# The Chinese Yuan’s Anticipated Rise – Investment Implications (Part 1)

Expected Chinese yuan improvement could provide us with an investment opportunity. However, before going there, I thought a review of challenging exchange rate math would help ensure full understanding.

To start, if I said I just bought gasoline for $3.00 a gallon, you’d know exactly what I meant. And if you saw that gas had risen from $3.00 to $3.30, you’d know that there had been a 10% increase. These pricing and percentage change conventions are ingrained into our everyday thinking. Now let’s enter the currency exchange world…

A recent Bloomberg article described the possible move in the Chinese yuan’s exchange rate. The report said that the markets expected the yuan, now at 6.8269, would rise about 3% in a year – to 6.6285. “WHAT?” you might reasonably exclaim. A quick check on the calculator shows that a move from 6.8269 to 6.6285 is a 2.9% *decline*. Did Bloomberg blow the calculation? Unfortunately, no.

First off, notice that those numbers do not have a dollar sign in front of them. That’s because the exchange rate for the yuan is quoted in yuan, not dollars. Thus, 6.8269 means *yuan per dollar*. In my gasoline example, it would be like me saying I bought gas at .333 (gallons per dollar). And that 10% increase would be a 9% decline to .303.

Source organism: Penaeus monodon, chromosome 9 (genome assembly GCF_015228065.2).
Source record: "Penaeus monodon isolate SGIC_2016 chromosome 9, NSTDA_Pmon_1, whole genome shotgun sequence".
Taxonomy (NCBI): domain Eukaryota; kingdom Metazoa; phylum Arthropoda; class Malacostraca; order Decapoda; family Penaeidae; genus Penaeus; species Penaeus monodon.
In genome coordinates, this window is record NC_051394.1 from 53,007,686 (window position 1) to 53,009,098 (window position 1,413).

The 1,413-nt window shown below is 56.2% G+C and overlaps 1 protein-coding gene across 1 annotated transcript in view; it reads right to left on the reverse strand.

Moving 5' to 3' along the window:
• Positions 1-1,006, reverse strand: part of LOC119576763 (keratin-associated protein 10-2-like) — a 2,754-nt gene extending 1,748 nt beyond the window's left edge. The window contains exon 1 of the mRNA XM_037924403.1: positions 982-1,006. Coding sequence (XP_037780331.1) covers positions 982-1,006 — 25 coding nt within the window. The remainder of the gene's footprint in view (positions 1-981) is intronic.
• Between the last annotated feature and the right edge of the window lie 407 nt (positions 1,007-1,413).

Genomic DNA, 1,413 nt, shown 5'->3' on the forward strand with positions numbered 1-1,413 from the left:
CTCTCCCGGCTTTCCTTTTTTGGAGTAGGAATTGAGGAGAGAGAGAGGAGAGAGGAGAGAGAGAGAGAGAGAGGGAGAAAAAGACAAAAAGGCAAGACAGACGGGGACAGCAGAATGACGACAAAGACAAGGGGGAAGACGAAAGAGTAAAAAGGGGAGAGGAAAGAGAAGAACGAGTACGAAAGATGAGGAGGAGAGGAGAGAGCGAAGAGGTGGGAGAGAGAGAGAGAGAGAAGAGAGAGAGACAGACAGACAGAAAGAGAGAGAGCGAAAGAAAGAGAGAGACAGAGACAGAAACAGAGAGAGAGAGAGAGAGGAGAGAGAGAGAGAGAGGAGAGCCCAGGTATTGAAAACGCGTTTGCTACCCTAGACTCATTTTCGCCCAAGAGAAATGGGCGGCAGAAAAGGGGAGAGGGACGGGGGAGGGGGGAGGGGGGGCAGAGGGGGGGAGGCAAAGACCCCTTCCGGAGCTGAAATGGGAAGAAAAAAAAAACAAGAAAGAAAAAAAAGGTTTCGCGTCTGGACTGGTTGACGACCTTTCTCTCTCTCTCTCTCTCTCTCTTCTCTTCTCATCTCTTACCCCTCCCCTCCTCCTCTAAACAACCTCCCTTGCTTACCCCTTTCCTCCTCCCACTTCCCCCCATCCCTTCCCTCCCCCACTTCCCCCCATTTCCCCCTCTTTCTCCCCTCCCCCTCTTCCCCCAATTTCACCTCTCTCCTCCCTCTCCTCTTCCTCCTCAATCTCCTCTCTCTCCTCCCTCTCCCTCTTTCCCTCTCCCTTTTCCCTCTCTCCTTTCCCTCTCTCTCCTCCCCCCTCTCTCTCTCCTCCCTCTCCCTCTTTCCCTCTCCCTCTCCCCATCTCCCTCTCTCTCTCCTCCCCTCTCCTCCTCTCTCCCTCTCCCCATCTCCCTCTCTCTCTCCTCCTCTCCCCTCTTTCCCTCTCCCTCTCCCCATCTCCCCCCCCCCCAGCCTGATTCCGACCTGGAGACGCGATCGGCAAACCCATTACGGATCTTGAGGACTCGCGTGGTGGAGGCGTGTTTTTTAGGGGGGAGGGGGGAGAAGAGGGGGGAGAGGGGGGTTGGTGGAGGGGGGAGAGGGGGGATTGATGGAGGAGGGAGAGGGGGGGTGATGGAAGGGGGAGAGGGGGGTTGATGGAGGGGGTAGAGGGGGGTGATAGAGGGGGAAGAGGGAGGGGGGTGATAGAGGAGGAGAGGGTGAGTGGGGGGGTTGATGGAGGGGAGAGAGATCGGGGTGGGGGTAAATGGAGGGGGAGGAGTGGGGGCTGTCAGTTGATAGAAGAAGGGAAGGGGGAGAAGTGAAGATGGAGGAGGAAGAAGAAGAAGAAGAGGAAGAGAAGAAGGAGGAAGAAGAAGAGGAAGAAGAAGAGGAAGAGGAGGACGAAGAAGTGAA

This means that, to make understanding easier, we must convert such numbers. Fortunately, doing so is easy. To convert from gallons-per-dollar to dollars-per-gallon, we just need the reciprocal (i.e., dividing into 1). Thus, dividing 1.00 by 0.333 (gallons/dollar) gives us $3.00 (dollars/gallon).

Using that math, let’s convert those yuan exchange rates to prices we can use. First, divide 1 dollar by 6.8269 yuan and we get $0.14648 dollars/yuan. Likewise, 6.6285 becomes $0.15086. Now, let’s reword Bloomberg’s message with our new, understandable numbers:

The markets expect the yuan to rise from $0.14648 to $0.15086, an increase of about 3%. Ah, now it makes sense. And now we can see the beginning of an investment opportunity, perhaps: buy something valued in yuan.

**Why isn’t the yuan exchange rate quoted in dollars?**

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This question is especially relevant when we see that exchange rates flip-flop. The Japanese yen, similar to the yuan, is quoted in yen/dollar (about 90) – likewise for many other world currencies. However, the British pound and European euro are priced in dollars – about $1.50 per pound and $1.35 per euro.

The answer is in the numbers. Note that each exchange rate is greater than one. It’s simply easier to deal with the larger numbers. Japan is a good example. Converting an exchange rate of 90 yen/dollar into dollars/yen gives us an exchange rate of slightly over one penny ($0.0111). Way too many decimals are needed to work with such low rates.

This convention is accepted because exchange rates involve two currencies – meaning one currency holder “wins” and the other “loses”. For example, the British, who are accustomed to prices expressed in pounds, would prefer the US dollar exchange rate in* *pounds per dollar. So, in this case, we win.

With this understanding, and a trusty calculator, we can now evaluate what the Chinese yuan’s expected rise might mean to us investors. More tomorrow…